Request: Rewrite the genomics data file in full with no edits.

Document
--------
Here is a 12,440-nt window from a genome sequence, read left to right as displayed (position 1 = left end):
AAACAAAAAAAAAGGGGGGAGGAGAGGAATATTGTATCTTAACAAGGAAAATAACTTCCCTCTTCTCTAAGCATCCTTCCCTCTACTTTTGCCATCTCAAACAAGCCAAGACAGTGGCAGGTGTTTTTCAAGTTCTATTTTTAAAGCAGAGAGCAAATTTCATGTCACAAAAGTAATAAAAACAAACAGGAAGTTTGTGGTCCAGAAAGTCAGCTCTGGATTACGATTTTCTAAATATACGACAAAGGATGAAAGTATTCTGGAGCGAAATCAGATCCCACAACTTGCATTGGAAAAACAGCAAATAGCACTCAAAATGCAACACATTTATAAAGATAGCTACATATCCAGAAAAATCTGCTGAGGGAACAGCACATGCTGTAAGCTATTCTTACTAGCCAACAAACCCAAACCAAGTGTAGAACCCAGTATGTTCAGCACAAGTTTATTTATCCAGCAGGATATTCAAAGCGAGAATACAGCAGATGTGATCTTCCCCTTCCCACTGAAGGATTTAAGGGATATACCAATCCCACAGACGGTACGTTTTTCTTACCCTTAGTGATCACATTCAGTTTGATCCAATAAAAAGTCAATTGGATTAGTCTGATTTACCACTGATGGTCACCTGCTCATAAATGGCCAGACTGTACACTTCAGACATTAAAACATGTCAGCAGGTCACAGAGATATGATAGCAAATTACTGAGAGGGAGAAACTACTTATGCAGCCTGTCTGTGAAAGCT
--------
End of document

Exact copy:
Here is a 12,440-nt window from a genome sequence, read left to right as displayed (position 1 = left end):
AAACAAAAAAAAAGGGGGGAGGAGAGGAATATTGTATCTTAACAAGGAAAATAACTTCCCTCTTCTCTAAGCATCCTTCCCTCTACTTTTGCCATCTCAAACAAGCCAAGACAGTGGCAGGTGTTTTTCAAGTTCTATTTTTAAAGCAGAGAGCAAATTTCATGTCACAAAAGTAATAAAAACAAACAGGAAGTTTGTGGTCCAGAAAGTCAGCTCTGGATTACGATTTTCTAAATATACGACAAAGGATGAAAGTATTCTGGAGCGAAATCAGATCCCACAACTTGCATTGGAAAAACAGCAAATAGCACTCAAAATGCAACACATTTATAAAGATAGCTACATATCCAGAAAAATCTGCTGAGGGAACAGCACATGCTGTAAGCTATTCTTACTAGCCAACAAACCCAAACCAAGTGTAGAACCCAGTATGTTCAGCACAAGTTTATTTATCCAGCAGGATATTCAAAGCGAGAATACAGCAGATGTGATCTTCCCCTTCCCACTGAAGGATTTAAGGGATATACCAATCCCACAGACGGTACGTTTTTCTTACCCTTAGTGATCACATTCAGTTTGATCCAATAAAAAGTCAATTGGATTAGTCTGATTTACCACTGATGGTCACCTGCTCATAAATGGCCAGACTGTACACTTCAGACATTAAAACATGTCAGCAGGTCACAGAGATATGATAGCAAATTACTGAGAGGGAGAAACTACTTATGCAGCCTGTCTGTGAAAGCT